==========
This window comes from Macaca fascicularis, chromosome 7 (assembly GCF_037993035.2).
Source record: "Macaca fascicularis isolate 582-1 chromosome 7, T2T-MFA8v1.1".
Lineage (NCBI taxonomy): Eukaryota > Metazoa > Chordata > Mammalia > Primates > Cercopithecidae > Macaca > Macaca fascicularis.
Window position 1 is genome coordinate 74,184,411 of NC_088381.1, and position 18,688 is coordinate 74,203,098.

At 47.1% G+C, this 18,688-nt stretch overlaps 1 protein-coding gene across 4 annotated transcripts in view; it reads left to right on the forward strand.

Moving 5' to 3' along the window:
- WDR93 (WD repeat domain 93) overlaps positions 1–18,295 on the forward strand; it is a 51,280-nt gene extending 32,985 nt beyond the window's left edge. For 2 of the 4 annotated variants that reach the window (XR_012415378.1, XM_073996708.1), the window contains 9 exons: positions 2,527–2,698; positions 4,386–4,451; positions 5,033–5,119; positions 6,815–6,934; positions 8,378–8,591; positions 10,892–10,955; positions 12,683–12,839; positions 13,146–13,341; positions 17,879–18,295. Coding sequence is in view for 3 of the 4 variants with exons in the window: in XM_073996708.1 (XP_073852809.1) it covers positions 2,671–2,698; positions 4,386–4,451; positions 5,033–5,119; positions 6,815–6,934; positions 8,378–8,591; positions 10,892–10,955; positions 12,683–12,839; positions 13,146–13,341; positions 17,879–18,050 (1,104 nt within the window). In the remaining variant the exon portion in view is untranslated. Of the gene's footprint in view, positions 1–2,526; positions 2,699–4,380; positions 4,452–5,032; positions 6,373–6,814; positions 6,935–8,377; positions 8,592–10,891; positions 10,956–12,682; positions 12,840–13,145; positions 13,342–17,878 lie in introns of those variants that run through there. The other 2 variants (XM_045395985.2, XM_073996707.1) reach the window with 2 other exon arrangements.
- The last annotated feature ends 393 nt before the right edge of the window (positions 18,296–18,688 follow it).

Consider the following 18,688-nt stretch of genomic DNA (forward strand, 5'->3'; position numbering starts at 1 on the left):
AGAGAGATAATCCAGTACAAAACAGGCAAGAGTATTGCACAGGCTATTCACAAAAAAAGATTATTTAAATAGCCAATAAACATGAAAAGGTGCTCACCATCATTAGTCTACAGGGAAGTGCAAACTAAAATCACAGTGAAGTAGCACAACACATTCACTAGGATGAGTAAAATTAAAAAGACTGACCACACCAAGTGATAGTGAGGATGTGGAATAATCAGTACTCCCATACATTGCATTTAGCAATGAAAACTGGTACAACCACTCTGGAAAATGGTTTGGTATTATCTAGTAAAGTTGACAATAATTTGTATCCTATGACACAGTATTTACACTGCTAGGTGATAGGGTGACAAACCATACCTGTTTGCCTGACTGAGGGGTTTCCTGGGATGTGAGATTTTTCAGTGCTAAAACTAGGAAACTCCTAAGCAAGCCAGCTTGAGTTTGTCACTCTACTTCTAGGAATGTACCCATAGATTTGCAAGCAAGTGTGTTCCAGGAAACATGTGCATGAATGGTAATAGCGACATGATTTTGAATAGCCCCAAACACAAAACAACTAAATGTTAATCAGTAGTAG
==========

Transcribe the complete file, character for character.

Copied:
This window comes from Macaca fascicularis, chromosome 7 (assembly GCF_037993035.2).
Source record: "Macaca fascicularis isolate 582-1 chromosome 7, T2T-MFA8v1.1".
Lineage (NCBI taxonomy): Eukaryota > Metazoa > Chordata > Mammalia > Primates > Cercopithecidae > Macaca > Macaca fascicularis.
Window position 1 is genome coordinate 74,184,411 of NC_088381.1, and position 18,688 is coordinate 74,203,098.

At 47.1% G+C, this 18,688-nt stretch overlaps 1 protein-coding gene across 4 annotated transcripts in view; it reads left to right on the forward strand.

Moving 5' to 3' along the window:
- WDR93 (WD repeat domain 93) overlaps positions 1–18,295 on the forward strand; it is a 51,280-nt gene extending 32,985 nt beyond the window's left edge. For 2 of the 4 annotated variants that reach the window (XR_012415378.1, XM_073996708.1), the window contains 9 exons: positions 2,527–2,698; positions 4,386–4,451; positions 5,033–5,119; positions 6,815–6,934; positions 8,378–8,591; positions 10,892–10,955; positions 12,683–12,839; positions 13,146–13,341; positions 17,879–18,295. Coding sequence is in view for 3 of the 4 variants with exons in the window: in XM_073996708.1 (XP_073852809.1) it covers positions 2,671–2,698; positions 4,386–4,451; positions 5,033–5,119; positions 6,815–6,934; positions 8,378–8,591; positions 10,892–10,955; positions 12,683–12,839; positions 13,146–13,341; positions 17,879–18,050 (1,104 nt within the window). In the remaining variant the exon portion in view is untranslated. Of the gene's footprint in view, positions 1–2,526; positions 2,699–4,380; positions 4,452–5,032; positions 6,373–6,814; positions 6,935–8,377; positions 8,592–10,891; positions 10,956–12,682; positions 12,840–13,145; positions 13,342–17,878 lie in introns of those variants that run through there. The other 2 variants (XM_045395985.2, XM_073996707.1) reach the window with 2 other exon arrangements.
- The last annotated feature ends 393 nt before the right edge of the window (positions 18,296–18,688 follow it).

Consider the following 18,688-nt stretch of genomic DNA (forward strand, 5'->3'; position numbering starts at 1 on the left):
AGAGAGATAATCCAGTACAAAACAGGCAAGAGTATTGCACAGGCTATTCACAAAAAAAGATTATTTAAATAGCCAATAAACATGAAAAGGTGCTCACCATCATTAGTCTACAGGGAAGTGCAAACTAAAATCACAGTGAAGTAGCACAACACATTCACTAGGATGAGTAAAATTAAAAAGACTGACCACACCAAGTGATAGTGAGGATGTGGAATAATCAGTACTCCCATACATTGCATTTAGCAATGAAAACTGGTACAACCACTCTGGAAAATGGTTTGGTATTATCTAGTAAAGTTGACAATAATTTGTATCCTATGACACAGTATTTACACTGCTAGGTGATAGGGTGACAAACCATACCTGTTTGCCTGACTGAGGGGTTTCCTGGGATGTGAGATTTTTCAGTGCTAAAACTAGGAAACTCCTAAGCAAGCCAGCTTGAGTTTGTCACTCTACTTCTAGGAATGTACCCATAGATTTGCAAGCAAGTGTGTTCCAGGAAACATGTGCATGAATGGTAATAGCGACATGATTTTGAATAGCCCCAAACACAAAACAACTAAATGTTAATCAGTAGTAG